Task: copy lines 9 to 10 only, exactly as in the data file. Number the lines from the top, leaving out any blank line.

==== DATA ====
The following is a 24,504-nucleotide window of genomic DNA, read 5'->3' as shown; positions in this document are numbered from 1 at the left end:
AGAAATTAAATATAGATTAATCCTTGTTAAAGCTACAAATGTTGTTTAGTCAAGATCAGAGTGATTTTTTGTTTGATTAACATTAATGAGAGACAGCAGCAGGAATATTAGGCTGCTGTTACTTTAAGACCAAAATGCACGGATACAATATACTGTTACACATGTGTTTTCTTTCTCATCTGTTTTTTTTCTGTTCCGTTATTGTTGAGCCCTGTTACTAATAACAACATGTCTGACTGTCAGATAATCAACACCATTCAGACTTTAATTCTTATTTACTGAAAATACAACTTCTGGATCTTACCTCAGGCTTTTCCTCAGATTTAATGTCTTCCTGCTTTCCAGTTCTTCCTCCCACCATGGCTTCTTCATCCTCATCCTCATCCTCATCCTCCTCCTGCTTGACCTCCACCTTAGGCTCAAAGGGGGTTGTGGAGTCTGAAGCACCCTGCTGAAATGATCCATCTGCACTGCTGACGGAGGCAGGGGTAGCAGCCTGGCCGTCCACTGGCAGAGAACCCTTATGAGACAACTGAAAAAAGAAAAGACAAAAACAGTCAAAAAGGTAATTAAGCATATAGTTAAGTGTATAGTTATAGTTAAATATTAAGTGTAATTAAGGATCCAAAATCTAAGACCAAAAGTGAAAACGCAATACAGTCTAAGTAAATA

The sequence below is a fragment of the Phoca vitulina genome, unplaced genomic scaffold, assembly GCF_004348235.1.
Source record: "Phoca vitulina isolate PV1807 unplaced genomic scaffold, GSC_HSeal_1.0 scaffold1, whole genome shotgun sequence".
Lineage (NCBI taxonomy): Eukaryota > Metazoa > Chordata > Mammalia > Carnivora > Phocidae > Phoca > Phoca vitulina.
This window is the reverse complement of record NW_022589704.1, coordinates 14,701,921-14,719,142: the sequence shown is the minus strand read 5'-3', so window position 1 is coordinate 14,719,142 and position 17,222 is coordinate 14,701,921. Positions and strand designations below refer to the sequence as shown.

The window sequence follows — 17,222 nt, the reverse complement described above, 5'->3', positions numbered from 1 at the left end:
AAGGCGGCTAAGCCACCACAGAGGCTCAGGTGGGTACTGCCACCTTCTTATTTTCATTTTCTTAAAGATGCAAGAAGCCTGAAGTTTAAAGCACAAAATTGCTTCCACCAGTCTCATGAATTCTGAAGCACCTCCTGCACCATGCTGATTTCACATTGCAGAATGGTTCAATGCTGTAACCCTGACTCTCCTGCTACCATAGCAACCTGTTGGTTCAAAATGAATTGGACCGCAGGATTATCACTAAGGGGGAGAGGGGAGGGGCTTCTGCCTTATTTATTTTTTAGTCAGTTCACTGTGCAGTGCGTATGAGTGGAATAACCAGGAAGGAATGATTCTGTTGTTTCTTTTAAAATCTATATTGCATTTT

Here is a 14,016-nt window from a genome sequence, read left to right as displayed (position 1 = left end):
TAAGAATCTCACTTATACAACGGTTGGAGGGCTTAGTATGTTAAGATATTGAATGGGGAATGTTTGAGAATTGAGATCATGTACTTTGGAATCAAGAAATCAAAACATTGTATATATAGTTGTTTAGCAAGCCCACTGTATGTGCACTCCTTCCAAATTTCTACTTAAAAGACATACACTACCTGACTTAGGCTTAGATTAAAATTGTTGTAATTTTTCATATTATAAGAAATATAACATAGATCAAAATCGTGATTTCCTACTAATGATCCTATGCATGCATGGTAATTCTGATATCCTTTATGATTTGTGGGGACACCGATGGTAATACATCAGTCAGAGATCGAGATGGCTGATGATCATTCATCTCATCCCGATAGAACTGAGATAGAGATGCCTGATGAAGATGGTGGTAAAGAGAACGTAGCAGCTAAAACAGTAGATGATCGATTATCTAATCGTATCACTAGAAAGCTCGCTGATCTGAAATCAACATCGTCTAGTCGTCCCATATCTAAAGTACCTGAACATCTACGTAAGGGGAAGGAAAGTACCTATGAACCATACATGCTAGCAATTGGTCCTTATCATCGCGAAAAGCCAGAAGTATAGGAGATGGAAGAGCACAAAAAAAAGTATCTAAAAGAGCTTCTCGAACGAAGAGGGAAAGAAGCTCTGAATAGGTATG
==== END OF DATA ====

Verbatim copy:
Here is a 14,016-nt window from a genome sequence, read left to right as displayed (position 1 = left end):
TAAGAATCTCACTTATACAACGGTTGGAGGGCTTAGTATGTTAAGATATTGAATGGGGAATGTTTGAGAATTGAGATCATGTACTTTGGAATCAAGAAATCAAAACATTGTATATATAGTTGTTTAGCAAGCCCACTGTATGTGCACTCCTTCCAAATTTCTACTTAAAAGACATACACTACCTGACTTAGGCTTAGATTAAAATTGTTGTAATTTTTCATATTATAAGAAATATAACATAGATCAAAATCGTGATTTCCTACTAATGATCCTATGCATGCATGGTAATTCTGATATCCTTTATGATTTGTGGGGACACCGATGGTAATACATCAGTCAGAGATCGAGATGGCTGATGATCATTCATCTCATCCCGATAGAACTGAGATAGAGATGCCTGATGAAGATGGTGGTAAAGAGAACGTAGCAGCTAAAACAGTAGATGATCGATTATCTAATCGTATCACTAGAAAGCTCGCTGATCTGAAATCAACATCGTCTAGTCGTCCCATATCTAAAGTACCTGAACATCTACGTAAGGGGAAGGAAAGTACCTATGAACCATACATGCTAGCAATTGGTCCTTATCATCGCGAAAAGCCAGAAGTATAGGAGATGGAAGAGCACAAAAAAAAGTATCTAAAAGAGCTTCTCGAACGAAGAGGGAAAGAAGCTCTGAATAGGTATG